I’m really looking forward to see if WWE continues this. Seeing clips of matches from WWE’s early days would be a great addition to the shows!
Tensai vs. Drew McIntyre
After about a minute of action, Heath Slater and Jinder Mahal jumped Tensai to cause a disqualification. Brodus Clay soon made the save, and Tensai danced with him and the Funkadactyls to celebrate.
At least WWE is doing something with Tensai now. He may a comedy character, but that’s better than nothing. Tensai is a good in-ring talent, and as long as he saves the comedy for post-match celebrations, I think things will work out just fine.
A team with Brodus Clay would be very interesting. With the breakup of Team Rhodes Scholars and the looming breakups of Team Hell No and possibly the Prime Time Players, WWE is in need of some more teams. A team the size of Brodus and Tensai could be quite the force to be reckoned with.
Antonio Cesaro vs. Sin Cara
Despite that ridiculous light making its return, Antonio Cesaro defeated Sin Cara with the Neutralizer. Much like the Swagger/Gabriel match, the cruiserweight wrestler hit a few cool moves before getting taken out by the wrestler with the push.
I feel WWE made a mistake in hiring Sin Cara. He may be fun to watch in the ring, but he’s not going to go anywhere in the company unless the Cruiserweight or Light Heavyweight Championship is reinstated.
The sky is the limit for Cesaro, though. He can wrestle and he can talk; The man is the complete package. Once he loses the United States Championship and eventually makes his way to the main event, he’s going to be a huge star.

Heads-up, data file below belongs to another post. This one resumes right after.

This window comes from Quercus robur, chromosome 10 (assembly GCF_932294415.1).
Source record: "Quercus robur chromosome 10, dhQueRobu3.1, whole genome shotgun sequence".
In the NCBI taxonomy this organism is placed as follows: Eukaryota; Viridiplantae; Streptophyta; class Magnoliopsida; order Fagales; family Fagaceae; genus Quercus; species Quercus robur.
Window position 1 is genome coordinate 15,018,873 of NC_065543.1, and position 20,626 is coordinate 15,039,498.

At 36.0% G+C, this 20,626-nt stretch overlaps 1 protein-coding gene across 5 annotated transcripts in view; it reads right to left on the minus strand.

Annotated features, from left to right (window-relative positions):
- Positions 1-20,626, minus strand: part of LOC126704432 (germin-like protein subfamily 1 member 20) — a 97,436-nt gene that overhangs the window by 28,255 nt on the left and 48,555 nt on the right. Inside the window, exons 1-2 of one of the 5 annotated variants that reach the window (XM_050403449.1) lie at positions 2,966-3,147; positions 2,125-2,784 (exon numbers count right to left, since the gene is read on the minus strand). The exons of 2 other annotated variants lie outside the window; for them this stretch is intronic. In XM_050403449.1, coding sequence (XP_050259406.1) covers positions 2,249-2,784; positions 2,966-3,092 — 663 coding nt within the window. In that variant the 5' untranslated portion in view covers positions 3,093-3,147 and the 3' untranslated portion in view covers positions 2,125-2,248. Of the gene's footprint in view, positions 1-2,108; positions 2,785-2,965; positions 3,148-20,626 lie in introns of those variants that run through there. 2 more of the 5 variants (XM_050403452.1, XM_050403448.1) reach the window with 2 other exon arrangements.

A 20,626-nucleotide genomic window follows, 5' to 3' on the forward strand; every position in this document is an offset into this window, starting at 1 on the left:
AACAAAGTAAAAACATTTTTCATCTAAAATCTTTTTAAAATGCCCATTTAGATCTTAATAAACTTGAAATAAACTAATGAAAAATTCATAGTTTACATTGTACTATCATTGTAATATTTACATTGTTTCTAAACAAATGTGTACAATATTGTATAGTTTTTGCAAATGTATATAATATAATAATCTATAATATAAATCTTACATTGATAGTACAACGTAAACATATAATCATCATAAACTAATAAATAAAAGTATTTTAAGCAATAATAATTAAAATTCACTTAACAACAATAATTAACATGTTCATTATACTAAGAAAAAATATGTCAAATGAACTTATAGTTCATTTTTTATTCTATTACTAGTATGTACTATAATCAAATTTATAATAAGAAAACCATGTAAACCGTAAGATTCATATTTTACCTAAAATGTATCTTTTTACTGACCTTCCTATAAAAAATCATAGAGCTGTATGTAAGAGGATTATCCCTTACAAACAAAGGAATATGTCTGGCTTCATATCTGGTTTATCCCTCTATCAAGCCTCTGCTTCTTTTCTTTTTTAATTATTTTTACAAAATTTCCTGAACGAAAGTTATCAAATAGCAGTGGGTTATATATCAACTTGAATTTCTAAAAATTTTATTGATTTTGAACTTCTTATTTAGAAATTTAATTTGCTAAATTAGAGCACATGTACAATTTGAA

After the match backstage, Matt Striker was with The Miz. He said that he saw something lethal in Brock Lesnar’s eyes on Raw, and that brought in Cesaro to say that The Miz was a typical American since he was complaining after sticking his nose in someone else’s business. The Miz slugged him and they brawled before being separated by referees.
It’s good to see the Cesaro/Miz feud get back on track. After Cesaro kicked Miz in the face on Main Event last week, the feud took a backseat for a little over a week. The feud just stalled, but now it’s got some life back into it. I was wondering whether this feud was dropped in favor of Miz trying to challenge Lesnar, but thankfully it hasn’t.
Mark Henry vs. Randy Orton
Before the match, Striker was with Randy Orton. He said that Mark Henry returning to destroy was a good plan to get whatever he wanted, but that he’d be a roadblock for Henry’s mission to get inside the Chamber.
Orton gave a pretty good promo here, and I guess I’m not really dreaming. Looks like Orton really does have a different opponent for a change!
Henry would then get his spot inside the Elimination Chamber by defeating Orton with the World’s Strongest Slam. Henry and Orton put on a solid match here.
They played off their chemistry from 2011 when they feuded over the World Heavyweight Championship for a few months, and despite not working with one another since then, their past chemistry transitioned well in this contest.
I was impressed with Henry, who has been gone for about nine months. He didn’t show much ring rust in there with the Apex Predator. Orton sold for him very well, too, and he performed great in the ring with his much bigger opponent.
I wouldn’t mind if they picked their feud back up once once of them is champion again, but I would hope that they don’t wrestle each other over and over again after the feud is finished like Orton does with Wade Barrett. Now that I think about it, where was the Intercontinental champion during this show?
Overall, I thought this was a decent episode of WWE SmackDown. While there were a few good matches, there were more squash matches than usual. I expect better from SmackDown.
The Elimination Chamber event did get some good build, though. Between Alberto Del Rio bullying The Big Show and Mark Henry gaining a spot inside the Chamber, hype for the SmackDown side of things went pretty well.
Other than that, I really couldn’t get into this episode.